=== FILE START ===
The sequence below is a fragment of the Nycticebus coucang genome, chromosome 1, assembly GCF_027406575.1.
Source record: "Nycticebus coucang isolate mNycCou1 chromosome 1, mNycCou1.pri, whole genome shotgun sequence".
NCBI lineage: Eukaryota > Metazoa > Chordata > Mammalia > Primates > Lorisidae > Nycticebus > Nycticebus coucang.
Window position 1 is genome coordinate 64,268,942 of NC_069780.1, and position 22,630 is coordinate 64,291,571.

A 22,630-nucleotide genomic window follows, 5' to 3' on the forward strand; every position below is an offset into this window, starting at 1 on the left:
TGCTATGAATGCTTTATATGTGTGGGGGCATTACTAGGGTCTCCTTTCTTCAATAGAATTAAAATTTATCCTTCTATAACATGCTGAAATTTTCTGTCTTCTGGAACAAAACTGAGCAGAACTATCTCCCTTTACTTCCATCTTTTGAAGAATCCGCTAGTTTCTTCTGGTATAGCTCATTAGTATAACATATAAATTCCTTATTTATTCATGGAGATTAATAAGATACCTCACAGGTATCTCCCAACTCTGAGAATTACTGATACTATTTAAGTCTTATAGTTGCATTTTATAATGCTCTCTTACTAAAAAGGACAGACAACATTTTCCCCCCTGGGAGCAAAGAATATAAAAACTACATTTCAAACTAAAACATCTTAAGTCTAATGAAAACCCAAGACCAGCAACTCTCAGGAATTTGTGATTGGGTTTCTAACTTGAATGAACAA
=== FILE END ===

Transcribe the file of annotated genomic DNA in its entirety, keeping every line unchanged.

The sequence below is a fragment of the Nycticebus coucang genome, chromosome 1, assembly GCF_027406575.1.
Source record: "Nycticebus coucang isolate mNycCou1 chromosome 1, mNycCou1.pri, whole genome shotgun sequence".
NCBI lineage: Eukaryota > Metazoa > Chordata > Mammalia > Primates > Lorisidae > Nycticebus > Nycticebus coucang.
Window position 1 is genome coordinate 64,268,942 of NC_069780.1, and position 22,630 is coordinate 64,291,571.

A 22,630-nucleotide genomic window follows, 5' to 3' on the forward strand; every position below is an offset into this window, starting at 1 on the left:
TGCTATGAATGCTTTATATGTGTGGGGGCATTACTAGGGTCTCCTTTCTTCAATAGAATTAAAATTTATCCTTCTATAACATGCTGAAATTTTCTGTCTTCTGGAACAAAACTGAGCAGAACTATCTCCCTTTACTTCCATCTTTTGAAGAATCCGCTAGTTTCTTCTGGTATAGCTCATTAGTATAACATATAAATTCCTTATTTATTCATGGAGATTAATAAGATACCTCACAGGTATCTCCCAACTCTGAGAATTACTGATACTATTTAAGTCTTATAGTTGCATTTTATAATGCTCTCTTACTAAAAAGGACAGACAACATTTTCCCCCCTGGGAGCAAAGAATATAAAAACTACATTTCAAACTAAAACATCTTAAGTCTAATGAAAACCCAAGACCAGCAACTCTCAGGAATTTGTGATTGGGTTTCTAACTTGAATGAACAA